Five pro-Beijing politicians have set up a group to fight school bullying amid concerns that Hong Kong’s political crisis could make the children of police officers and mainland migrants vulnerable to animosity in the classroom.
Chan Wing-kee, a former member of the Chinese People’s Political Consultative Conference (CPPCC), is the convenor of the School Bullying Concern Group, which was established on Wednesday. He said bullying was a pressing problem and schools should “stay away from violence and hatred” so students could focus on learning.
Hong Kong has been rocked since early June by a wave of anti-government protests originating from a now-shelved extradition bill. Over that time, public anger has been directed at the government and police, and the city has been divided by fierce and even violent disputes.
Horace Cheung Kwok-kwan, a lawmaker and deputy convenor of the group, said he feared that bullying would escalate because the children of police officers would be easy targets when the new school term starts next month.
“We don’t want to respond only after a case has been reported. We want to prevent this from happening,” said Cheung, who cited an online message that encouraged people to publicise the personal details of police officers and their families.
We don’t want to respond only after a case has been reported. We want to prevent this from happening
Horace Cheung, lawmaker and deputy convenor of the group
Yeung Yiu-chung, a former delegate to the National People’s Congress and a deputy convenor of the group, said he worried that the children of migrants from the mainland would be stigmatised given the heightened Hong Kong-mainland tension.
Yeung said some mainlanders who came to study or work in the city had told him their children were under intense pressure in Hong Kong because they could not speak Cantonese.
Yeung said Mandarin speakers had been targeted by local residents in recent months, and that such discrimination was detrimental to Hong Kong’s harmony and its ability to attract talent.
Chan said the concern group would first focus on referring cases of bullying to the authorities. He said it would not take a stance on other matters, such as the proposed class boycott in September.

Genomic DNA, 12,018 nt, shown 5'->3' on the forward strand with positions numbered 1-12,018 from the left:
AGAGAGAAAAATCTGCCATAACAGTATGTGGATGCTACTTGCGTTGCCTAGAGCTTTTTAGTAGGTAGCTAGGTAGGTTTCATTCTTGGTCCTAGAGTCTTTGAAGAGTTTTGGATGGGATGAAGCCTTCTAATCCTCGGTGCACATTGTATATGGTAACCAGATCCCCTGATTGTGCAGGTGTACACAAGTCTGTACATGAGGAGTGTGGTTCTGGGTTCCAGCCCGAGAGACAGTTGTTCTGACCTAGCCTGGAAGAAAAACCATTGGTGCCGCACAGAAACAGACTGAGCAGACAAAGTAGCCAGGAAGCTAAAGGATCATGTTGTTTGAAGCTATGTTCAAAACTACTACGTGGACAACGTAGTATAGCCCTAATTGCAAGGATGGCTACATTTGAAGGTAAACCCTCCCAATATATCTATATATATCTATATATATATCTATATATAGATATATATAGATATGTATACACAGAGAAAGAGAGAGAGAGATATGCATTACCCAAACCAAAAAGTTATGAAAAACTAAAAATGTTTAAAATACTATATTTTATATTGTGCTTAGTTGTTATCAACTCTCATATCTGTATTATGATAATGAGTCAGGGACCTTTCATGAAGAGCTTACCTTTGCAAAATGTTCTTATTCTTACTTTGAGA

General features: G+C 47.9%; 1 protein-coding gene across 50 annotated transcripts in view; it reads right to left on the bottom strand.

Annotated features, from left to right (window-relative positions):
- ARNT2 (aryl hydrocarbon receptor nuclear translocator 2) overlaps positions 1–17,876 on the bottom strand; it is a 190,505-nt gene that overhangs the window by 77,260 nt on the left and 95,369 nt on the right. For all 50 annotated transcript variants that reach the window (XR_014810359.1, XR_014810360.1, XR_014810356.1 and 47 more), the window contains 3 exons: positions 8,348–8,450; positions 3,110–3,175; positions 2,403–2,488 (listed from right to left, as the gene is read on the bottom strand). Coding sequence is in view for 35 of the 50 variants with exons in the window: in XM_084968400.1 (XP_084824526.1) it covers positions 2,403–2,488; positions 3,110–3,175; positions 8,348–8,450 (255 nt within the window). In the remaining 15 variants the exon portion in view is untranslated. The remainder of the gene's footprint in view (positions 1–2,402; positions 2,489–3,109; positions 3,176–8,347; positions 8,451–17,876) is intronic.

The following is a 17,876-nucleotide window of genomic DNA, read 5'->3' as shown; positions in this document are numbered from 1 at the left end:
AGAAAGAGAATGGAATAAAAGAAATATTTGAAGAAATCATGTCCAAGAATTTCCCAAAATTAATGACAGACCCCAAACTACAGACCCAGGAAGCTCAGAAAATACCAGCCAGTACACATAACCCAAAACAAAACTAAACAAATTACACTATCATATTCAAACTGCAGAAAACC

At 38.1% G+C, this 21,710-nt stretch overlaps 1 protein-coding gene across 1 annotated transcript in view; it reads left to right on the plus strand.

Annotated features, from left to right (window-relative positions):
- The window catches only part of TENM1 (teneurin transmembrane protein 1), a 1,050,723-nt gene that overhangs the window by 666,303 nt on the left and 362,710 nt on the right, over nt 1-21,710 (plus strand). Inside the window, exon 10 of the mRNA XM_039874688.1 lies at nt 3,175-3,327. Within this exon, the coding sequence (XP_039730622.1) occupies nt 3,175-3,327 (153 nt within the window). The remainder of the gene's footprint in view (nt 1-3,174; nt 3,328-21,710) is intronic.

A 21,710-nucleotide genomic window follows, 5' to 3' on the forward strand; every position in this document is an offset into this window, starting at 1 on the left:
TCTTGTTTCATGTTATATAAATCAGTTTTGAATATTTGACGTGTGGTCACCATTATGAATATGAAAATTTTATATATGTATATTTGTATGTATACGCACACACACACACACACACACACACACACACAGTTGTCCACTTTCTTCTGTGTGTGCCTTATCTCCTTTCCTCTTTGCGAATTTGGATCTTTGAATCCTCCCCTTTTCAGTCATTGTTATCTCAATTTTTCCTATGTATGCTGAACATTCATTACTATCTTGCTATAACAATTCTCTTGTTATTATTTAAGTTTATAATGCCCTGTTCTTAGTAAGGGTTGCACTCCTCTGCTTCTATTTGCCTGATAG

Connie Wong Wai-ching, a CPPCC member and deputy convenor, said the group would collaborate with parents’ associations, organise talks and publish anti-bullying videos.
The group was set up a day after the education minister, Kevin Yeung Yun-hung, said the government would not tolerate any discrimination on campuses based on politics or family background.
The Education Bureau recently sent out guidelines to all primary and secondary schools regarding the planned class boycott and the current political situation. The bureau suggested that schools review their anti-bullying policies and explain them to students and parents.
Yet, not all educators agreed with the suggestions in new guidelines.
Ms Kwong, a liberal studies teacher, said she found the guidelines disturbing, specifically a section that advises “When asked some difficult questions, teachers can say ‘I don’t know’ or ‘I don’t comprehend’.”
Ms Kwong, who did not wish to use her full name, said: “Liberal studies are about training critical thinking of students. If we don’t know, we have to find more information to comprehend the situation.”
It never asks us to tell students ‘we don’t know’ on questions about the trade war and the globalisation
Ms Kwong, liberal studies teacher
The guidelines suggested that teachers remain “neutral and objective” when analysing the current political crisis and “do not need to feel responsible for providing answers to what is happening now”.
But Ms Kwong disagreed with those tactics.
“The problem is the government has been trying to single out the city’s political chaos. It never asks us to tell students ‘we don’t know’ on questions about the trade war and the globalisation,” she said.
Teddy Tang Chun-keung, chairman of the Hong Kong Association of the Heads of Secondary Schools, also said the guideline were not ideal.
“Teachers may say they do not understand the full picture because it is a complicated issue. But they should tell them in what ways they could better comprehend the situation and further discuss it with students,” Tang said.
He said he believed the guidelines were just suggestions and schools could further help teachers handle situations stemming from the current political atmosphere.